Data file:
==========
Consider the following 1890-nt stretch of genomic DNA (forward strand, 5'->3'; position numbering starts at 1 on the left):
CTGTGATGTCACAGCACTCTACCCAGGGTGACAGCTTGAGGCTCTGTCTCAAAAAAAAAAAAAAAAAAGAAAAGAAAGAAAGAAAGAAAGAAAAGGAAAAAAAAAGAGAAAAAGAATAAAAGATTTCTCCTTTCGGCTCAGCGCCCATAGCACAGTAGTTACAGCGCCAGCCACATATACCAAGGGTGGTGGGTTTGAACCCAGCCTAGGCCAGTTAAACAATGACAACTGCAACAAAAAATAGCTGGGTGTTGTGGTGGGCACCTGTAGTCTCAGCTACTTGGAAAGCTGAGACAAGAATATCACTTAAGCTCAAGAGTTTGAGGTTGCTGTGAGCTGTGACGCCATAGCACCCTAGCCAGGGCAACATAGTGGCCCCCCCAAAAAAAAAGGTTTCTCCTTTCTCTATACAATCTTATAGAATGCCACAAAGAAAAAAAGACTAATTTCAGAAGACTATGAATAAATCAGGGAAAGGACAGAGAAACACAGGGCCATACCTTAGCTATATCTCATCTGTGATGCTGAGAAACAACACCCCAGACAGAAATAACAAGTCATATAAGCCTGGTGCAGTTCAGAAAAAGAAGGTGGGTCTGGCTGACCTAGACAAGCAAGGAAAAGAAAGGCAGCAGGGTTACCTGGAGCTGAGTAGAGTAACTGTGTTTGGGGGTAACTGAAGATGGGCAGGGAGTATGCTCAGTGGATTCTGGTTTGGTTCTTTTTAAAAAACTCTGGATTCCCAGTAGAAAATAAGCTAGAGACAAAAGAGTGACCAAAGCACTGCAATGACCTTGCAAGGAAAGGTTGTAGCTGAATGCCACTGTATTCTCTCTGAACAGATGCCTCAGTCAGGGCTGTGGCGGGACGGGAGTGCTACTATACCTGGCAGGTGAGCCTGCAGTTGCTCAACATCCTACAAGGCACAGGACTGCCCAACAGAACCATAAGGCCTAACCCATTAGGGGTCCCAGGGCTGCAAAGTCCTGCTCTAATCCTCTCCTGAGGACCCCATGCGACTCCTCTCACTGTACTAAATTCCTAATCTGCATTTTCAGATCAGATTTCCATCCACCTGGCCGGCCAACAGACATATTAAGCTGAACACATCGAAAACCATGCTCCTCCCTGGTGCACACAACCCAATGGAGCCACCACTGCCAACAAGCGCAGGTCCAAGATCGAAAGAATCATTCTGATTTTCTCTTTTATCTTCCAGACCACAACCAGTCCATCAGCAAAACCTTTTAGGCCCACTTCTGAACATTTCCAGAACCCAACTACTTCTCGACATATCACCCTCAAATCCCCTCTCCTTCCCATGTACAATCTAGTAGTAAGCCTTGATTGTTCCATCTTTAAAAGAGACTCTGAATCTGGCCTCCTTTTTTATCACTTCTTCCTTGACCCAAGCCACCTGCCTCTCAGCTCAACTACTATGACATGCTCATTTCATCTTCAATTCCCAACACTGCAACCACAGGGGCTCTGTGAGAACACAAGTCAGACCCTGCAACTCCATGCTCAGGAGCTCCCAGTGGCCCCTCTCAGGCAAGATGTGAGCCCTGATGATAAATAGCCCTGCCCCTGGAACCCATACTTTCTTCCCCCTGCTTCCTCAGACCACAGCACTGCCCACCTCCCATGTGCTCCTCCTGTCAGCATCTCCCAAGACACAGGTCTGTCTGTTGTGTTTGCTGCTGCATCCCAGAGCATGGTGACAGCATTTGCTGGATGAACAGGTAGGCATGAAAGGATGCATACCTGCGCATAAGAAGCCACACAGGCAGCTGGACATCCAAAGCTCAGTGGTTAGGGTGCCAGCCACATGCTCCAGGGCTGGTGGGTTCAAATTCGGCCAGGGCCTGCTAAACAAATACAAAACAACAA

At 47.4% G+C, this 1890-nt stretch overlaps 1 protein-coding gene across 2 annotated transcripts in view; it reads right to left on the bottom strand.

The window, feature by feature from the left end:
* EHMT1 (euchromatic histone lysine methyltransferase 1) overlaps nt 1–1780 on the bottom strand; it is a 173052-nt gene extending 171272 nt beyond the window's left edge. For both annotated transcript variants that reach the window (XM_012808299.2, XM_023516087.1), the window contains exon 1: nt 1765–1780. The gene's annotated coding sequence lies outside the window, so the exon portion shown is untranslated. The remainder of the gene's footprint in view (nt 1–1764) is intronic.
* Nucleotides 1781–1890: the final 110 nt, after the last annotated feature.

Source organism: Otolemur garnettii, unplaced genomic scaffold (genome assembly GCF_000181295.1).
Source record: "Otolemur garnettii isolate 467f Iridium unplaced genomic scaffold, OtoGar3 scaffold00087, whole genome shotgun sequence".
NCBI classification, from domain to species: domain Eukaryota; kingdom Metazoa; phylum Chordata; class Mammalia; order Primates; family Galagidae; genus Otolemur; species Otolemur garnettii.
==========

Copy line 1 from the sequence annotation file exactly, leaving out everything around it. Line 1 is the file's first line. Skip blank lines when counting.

Consider the following 1890-nt stretch of genomic DNA (forward strand, 5'->3'; position numbering starts at 1 on the left):